compassion

sometimes people, even people you don’t know that well, can say the most basic things and make you feel really good. something for example like, “you should have been there, you would have loved it.” the good feeling comes from understanding, sensing, that they really mean it. and your emotion meets theirs.

god, i remember after jason died and i was still in belfast, i was at a party and a former classmate from my master’s program just came over to me and looked at me and kind of shook his head in sympathy. he didn’t even really say anything. it was just the look on his face; his emotion, the fact that he really cared, was so tangible. receiving that from another person isn’t something you forget. it’s almost like an electric current. i remember realizing at that moment, this is exactly what compassion is.

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3 responses to “compassion

  1. awww.

    i like those “com-” words, compassion, compatriat… companion/ companero have the word bread in their etymology (someone you share bread with). me gusta!

    companion –
    c.1300, from O.Fr. compaignon “fellow, mate,” from L.L. companionem (nom. companio), lit. “bread fellow, messmate,” from L. com- “with” + panis “bread.” Found first in 6c. Frankish Lex Salica, and probably a translation of a Gmc. word (cf. Gothic gahlaiba “messmate,” from hlaib “loaf of bread”). Replaced O.E. gefera “traveling companion,” from faran “go, fare.” Related: companionable (mid-17c.), companionship (1540s).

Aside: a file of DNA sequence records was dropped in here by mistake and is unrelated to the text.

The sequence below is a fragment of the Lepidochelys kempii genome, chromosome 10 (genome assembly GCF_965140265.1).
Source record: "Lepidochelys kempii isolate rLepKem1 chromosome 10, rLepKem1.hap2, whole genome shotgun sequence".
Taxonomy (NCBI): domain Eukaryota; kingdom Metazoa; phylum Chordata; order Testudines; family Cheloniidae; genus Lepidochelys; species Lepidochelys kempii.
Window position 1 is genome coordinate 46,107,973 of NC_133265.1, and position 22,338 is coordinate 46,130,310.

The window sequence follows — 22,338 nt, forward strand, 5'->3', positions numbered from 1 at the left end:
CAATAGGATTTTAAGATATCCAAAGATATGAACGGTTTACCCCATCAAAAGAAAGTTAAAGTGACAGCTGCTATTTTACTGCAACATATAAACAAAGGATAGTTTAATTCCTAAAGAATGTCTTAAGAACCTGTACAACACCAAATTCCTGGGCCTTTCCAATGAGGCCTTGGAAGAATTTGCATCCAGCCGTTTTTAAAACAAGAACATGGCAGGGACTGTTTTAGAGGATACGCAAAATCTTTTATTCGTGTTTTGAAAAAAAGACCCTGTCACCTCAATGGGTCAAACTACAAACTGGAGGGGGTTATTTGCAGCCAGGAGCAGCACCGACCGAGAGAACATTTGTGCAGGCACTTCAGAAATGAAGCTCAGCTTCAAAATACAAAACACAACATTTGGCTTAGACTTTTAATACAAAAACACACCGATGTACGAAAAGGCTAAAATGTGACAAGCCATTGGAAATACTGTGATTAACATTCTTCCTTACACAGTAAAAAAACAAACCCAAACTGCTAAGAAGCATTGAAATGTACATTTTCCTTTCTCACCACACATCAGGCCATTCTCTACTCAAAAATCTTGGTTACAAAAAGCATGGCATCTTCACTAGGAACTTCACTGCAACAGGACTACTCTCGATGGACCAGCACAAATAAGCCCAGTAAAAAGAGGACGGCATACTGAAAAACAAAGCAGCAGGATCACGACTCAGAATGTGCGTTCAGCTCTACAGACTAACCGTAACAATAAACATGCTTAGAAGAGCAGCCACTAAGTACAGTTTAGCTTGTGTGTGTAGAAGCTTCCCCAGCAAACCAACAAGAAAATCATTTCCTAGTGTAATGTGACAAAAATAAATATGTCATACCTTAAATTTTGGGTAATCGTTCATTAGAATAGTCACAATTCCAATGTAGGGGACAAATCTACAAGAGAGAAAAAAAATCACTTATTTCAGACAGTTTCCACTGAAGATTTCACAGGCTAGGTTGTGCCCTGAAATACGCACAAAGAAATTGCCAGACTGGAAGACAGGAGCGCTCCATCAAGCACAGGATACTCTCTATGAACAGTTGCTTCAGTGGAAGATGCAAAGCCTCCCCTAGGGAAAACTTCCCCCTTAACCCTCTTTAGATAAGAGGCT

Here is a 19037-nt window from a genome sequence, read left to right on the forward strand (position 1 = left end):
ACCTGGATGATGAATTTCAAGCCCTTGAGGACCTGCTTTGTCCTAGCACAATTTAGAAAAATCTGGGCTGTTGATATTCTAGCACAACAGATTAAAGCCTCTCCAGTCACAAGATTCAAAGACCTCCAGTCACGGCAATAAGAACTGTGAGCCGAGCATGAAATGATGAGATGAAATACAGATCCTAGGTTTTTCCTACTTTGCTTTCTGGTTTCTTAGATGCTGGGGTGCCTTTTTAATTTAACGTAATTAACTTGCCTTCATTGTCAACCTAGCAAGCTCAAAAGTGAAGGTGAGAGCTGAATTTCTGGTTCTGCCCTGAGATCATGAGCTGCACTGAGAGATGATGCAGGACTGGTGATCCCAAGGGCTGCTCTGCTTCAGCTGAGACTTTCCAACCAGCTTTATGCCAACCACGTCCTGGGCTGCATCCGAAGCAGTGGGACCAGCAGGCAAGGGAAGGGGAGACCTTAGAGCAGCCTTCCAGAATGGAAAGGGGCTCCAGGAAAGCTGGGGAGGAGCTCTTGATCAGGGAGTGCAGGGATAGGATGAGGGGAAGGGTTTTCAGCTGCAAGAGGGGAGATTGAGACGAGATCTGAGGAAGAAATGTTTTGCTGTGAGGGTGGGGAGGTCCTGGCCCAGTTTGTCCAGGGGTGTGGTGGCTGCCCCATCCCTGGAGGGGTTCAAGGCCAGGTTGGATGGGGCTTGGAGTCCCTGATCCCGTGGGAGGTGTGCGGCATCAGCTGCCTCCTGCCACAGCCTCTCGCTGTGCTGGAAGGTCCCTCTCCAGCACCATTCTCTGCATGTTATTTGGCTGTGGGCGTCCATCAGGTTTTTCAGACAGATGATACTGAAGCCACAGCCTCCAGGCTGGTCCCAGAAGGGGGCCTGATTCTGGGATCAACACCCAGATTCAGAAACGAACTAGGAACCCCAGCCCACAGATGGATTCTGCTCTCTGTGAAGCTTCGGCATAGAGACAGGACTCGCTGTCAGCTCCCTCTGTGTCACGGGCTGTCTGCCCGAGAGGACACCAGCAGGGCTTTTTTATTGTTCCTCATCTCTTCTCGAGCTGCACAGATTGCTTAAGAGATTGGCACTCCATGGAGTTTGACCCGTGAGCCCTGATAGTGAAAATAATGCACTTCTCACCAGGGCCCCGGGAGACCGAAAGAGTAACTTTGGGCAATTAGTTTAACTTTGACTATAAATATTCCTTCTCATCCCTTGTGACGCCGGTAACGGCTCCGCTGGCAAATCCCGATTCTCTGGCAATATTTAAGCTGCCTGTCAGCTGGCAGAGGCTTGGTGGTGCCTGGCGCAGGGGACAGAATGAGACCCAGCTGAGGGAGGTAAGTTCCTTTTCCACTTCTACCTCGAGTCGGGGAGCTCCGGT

messmate! me encanta!

  2. omg “com pan”! thank you for sharing– i love that. i wonder if that connection is pretty obvious to people who think of bread as pan from childhood.

    my friend erick got a kick out of what “pan” means in english. i guess it’s funny because it seems like it could be related to producing bread, but it’s apparently from “vulgar latin” (har har, go English, way to be such a bastard):

    [Middle English, from Old English panne, from West Germanic *panna, probably from Vulgar Latin *patna, from Latin patina, shallow pan, platter, from Greek patanē; see petə- in Indo-European roots.]

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